Ocleot is an open source product aimed at people using .NET running a micro services / service orientated architecture that need a unified point of entry into their system. Ocelot is fast, scalable and provides mostly all features you consider as mandatory when building an API gateway. If you want to read a getting started article on Ocelot, here is one! Right now I would like to concentrate on a single very specific yet interesting topic: HTTP headers.
What’s so important about HTTP headers?
The whole idea of HTTP headers is to offer client and server to send some additional information with requests and responses. In a typical client/server scenario things seem straightforward since the client and the service that responds communicate directly. in a microservices / service oriented architecture the client doesn’t actually communicate directly with the service, since all communication is brokered by the API gateway.
Some people may see this as a problem. I tend to see it as an opportunity instead. Why? Because this means that the API gateway can already do a lot of evaluations regarding the request and provide each service with additional information in form of custom HTTP headers. This would result in what I call a “fully qualified request” that arrives to each service. Meaning that the request contains just enough information that the service can process it as quickly as possible, without spending time to fulfill tasks not directly related to the response generation.
One use case is typical for authentication / authorization. Systems should be protected and in an APIs world we usually to authentication and authorization based on the OpenID Connect and OAuth2.0 protocols. Long story short, this means that we’re working a lot with JWT tokens. Commonly, JWT tokens contain a lot of information in form of claims. And most commonly that information is not put there on tokens just because we can do that. It’s there because it’s needed.
When we have an API gateway like Ocelot one common thing that we’d like to do is take care of the JWT validation and authorization at the gateway level. This means that requests won’t even arrive to the different services something goes wrong during the token validation and authorization processes. Services won’t need to perform these tasks. But how do we pass the information from the access tokens to the services in this case?
Here’s where the API gateway should excel. An API gateway should be able to take the needed claims and add them as headers. This way, services will be able to easily consume the information without the whole hustle that comes with token deserialization.
There might be other use cases as well. For instance, if you want to do some analytics on all requests. This is also a scenario where the API gateway would be the best place to do it. And if information needs to be passed to services, you guessed it, we could add it to a header.
Headers in Ocelot
Fortunately, Ocelot comes with a lot of features when it comes to HTTP headers. We can choose to add custom headers to all requests, we can specify only certain re-routes that should have headers, we can take information from claims and add it as headers and much more. As with all other Ocelot features, this is something that is done in the configuration file, without the need to write a single line of code.
If you want to add a header to requests, it’ as easy as adding this configuration object to the Ocelot Re-Route object:
If you want to add a custom header to the responses from your services you just add this one:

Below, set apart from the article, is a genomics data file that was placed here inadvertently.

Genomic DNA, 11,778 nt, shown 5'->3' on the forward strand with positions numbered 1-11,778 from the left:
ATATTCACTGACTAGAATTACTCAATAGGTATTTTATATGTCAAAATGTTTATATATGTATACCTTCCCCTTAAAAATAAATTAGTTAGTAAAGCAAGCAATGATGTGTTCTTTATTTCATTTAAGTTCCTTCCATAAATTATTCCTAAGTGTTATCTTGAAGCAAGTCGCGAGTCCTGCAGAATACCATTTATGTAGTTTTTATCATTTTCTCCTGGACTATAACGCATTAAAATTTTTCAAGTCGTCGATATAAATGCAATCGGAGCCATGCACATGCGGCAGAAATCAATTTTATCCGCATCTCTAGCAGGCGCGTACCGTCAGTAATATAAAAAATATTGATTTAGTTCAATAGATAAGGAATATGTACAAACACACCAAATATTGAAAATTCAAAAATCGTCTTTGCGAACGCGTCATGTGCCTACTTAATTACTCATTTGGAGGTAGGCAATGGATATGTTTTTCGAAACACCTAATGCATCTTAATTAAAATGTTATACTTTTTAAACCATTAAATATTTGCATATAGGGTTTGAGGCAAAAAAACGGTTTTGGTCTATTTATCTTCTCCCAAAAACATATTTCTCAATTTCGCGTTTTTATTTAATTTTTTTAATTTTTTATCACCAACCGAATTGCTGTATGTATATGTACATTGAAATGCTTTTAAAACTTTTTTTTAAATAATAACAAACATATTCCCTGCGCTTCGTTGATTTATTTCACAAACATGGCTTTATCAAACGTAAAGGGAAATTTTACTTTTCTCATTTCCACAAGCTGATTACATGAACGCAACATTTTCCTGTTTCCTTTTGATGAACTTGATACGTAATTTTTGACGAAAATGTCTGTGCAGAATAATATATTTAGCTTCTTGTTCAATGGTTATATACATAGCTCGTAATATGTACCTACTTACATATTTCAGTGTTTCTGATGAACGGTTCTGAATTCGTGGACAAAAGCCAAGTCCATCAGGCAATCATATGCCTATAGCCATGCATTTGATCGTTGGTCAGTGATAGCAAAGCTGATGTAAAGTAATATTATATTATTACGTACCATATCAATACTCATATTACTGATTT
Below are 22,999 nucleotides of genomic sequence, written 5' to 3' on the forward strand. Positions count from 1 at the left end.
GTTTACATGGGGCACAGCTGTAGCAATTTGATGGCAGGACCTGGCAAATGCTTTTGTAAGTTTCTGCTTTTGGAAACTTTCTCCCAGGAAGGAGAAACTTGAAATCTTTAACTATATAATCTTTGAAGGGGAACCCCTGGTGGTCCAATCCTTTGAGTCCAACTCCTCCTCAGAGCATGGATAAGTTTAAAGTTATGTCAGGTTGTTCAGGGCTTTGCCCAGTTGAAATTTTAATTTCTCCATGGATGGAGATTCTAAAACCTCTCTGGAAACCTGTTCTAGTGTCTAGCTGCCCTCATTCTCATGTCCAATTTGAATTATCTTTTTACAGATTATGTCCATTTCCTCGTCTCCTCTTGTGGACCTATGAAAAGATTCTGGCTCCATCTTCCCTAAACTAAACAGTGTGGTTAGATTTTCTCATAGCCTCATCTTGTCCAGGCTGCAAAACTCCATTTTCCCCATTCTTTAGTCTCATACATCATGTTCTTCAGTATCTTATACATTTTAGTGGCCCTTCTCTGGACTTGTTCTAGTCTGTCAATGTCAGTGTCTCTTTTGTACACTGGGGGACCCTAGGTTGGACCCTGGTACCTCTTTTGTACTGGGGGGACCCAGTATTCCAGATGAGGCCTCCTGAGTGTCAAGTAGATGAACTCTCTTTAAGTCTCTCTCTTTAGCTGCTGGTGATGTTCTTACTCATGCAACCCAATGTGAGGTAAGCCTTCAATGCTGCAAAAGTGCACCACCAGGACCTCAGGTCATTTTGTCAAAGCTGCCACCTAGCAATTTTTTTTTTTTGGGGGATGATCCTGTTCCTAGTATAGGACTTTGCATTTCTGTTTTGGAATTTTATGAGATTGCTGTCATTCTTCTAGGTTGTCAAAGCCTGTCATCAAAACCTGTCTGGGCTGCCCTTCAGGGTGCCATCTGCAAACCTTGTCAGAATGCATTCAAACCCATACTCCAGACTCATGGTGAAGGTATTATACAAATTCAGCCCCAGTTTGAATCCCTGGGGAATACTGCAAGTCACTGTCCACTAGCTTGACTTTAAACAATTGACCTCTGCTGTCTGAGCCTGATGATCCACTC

You can also search for headers and modify them if needed. It’s all in the Ocelot documentation.
Set headers based on claims
The coolest use case from my point of view is the ability to take information from a JWT token’s claims and add it as headers to the request. On the microservices project I’m working on this proves to be very efficient and helpful beyond expectations. And we can achieve this by simply adding some JSON objects to our configuration file:
"Username": "Claims[Username] > value",
"JobTitle": "Claims[JobTitle] > value"
How does this work
First of all to do that you need, of course, authentication (I’ll blog on this topic separately). Once this is done you can simply choose to add headers to requests by specifying each header’s key and the value should be looked up in the Claims array that results when deserializing a JWT token.
In my case I simply add a header called “Username” and the information from the header is extracted from the claim called “Username”. The same goes for “JobTitle”. If no such claims exist then Ocelot will still add the headers, but their value will be empty.
By doing this we can guarantee that when services will receive the request they’ll have that information in the headers and can perform whatever logic they need to perform based on that information.
If you want to better understand how Ocelot works and have an overview of the entire context, I have set up a GitHub repo. The entire demo app contains three different services (prodcuts, suppliers, users), an authentication service (auth), the Ocelot gateway (gateway) and a .Net Standard library with some helpers to extract header information.
All services are authenticated, meaning that to call each service you need a valid token. To get a token you can call the /tokens endpoint to get one. This endpoint is, of course, the only one that doesn’t require authorization. Add the received token as Authorization header to all subsequent requests. When running all the apps and making a request via Postman (or whatever other tool you might like) you’ll notice that the headers are always logged in the console for demo purposes.
Only note that most of the services are build on top .Net Core 3.0 so you’ll need the .Net Core 3.0 SDK to be able to run them.
Don’t hesitate to get in touch if you need any assistance.
How useful was this post?
Click on a star to rate it!
Average rating / 5. Vote count: